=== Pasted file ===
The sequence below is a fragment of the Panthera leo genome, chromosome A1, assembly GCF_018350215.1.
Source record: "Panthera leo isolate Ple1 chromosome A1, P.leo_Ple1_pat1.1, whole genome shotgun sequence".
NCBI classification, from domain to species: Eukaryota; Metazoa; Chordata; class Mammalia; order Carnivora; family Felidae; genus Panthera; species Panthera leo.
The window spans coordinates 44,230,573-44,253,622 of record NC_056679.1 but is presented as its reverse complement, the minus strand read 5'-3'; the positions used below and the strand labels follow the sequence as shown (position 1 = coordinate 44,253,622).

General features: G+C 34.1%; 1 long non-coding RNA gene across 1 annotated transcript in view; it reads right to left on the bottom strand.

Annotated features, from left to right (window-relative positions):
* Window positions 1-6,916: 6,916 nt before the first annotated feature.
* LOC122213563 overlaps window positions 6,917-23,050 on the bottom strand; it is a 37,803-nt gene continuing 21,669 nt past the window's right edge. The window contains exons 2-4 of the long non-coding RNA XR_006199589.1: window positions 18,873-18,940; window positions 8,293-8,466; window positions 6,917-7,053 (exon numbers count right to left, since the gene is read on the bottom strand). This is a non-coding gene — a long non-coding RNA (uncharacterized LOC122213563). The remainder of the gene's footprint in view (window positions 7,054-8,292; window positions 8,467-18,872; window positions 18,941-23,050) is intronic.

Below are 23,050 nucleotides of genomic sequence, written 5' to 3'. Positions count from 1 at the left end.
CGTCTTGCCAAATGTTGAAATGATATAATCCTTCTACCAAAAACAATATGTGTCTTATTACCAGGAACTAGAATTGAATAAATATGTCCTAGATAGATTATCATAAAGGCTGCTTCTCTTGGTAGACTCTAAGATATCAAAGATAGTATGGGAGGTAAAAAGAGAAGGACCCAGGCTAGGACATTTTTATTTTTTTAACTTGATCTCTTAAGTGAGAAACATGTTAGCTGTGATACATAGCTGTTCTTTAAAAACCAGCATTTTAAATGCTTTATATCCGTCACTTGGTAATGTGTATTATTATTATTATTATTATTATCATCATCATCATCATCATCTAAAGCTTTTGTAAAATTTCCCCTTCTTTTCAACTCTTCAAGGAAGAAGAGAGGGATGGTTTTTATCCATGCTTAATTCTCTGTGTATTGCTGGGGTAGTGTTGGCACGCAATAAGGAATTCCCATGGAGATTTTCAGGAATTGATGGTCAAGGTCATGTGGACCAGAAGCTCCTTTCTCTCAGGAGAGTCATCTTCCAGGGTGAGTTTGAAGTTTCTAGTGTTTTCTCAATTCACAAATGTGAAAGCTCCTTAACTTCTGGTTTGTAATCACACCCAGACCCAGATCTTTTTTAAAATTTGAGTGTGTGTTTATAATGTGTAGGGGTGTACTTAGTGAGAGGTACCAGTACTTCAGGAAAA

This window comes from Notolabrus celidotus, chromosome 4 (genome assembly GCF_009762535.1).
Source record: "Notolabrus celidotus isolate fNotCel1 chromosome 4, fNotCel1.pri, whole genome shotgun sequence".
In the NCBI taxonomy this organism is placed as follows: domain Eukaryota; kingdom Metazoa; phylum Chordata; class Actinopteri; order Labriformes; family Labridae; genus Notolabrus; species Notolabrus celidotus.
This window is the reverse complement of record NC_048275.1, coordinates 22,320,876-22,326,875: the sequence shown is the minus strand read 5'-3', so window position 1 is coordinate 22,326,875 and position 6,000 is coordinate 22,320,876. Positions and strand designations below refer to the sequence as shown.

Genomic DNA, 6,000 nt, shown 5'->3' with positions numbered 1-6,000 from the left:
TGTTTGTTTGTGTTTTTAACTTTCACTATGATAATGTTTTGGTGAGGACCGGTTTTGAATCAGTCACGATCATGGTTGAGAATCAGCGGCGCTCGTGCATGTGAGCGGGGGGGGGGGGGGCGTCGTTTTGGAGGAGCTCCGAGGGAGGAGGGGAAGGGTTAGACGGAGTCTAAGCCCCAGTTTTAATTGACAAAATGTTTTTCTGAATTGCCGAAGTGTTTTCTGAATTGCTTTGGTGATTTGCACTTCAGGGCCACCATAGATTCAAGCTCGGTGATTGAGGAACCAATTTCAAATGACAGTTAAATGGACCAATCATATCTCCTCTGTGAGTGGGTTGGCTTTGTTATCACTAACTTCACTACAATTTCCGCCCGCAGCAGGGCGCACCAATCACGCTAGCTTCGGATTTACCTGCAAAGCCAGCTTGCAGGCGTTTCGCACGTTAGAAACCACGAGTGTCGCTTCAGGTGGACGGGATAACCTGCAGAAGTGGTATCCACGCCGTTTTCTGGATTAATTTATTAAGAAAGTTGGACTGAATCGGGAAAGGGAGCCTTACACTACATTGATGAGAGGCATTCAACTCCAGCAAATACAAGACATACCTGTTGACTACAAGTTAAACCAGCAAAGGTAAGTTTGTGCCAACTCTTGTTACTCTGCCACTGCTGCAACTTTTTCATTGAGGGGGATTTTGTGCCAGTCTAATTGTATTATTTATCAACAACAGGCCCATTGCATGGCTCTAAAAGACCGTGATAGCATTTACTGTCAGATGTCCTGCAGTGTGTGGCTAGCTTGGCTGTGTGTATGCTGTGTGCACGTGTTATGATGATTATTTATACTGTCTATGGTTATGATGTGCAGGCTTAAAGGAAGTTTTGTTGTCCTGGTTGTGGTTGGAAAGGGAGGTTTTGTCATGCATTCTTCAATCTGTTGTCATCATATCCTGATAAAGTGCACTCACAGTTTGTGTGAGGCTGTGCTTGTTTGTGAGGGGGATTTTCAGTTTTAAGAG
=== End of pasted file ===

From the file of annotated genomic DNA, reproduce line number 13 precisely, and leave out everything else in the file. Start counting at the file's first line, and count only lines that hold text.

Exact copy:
In the NCBI taxonomy this organism is placed as follows: domain Eukaryota; kingdom Metazoa; phylum Chordata; class Actinopteri; order Labriformes; family Labridae; genus Notolabrus; species Notolabrus celidotus.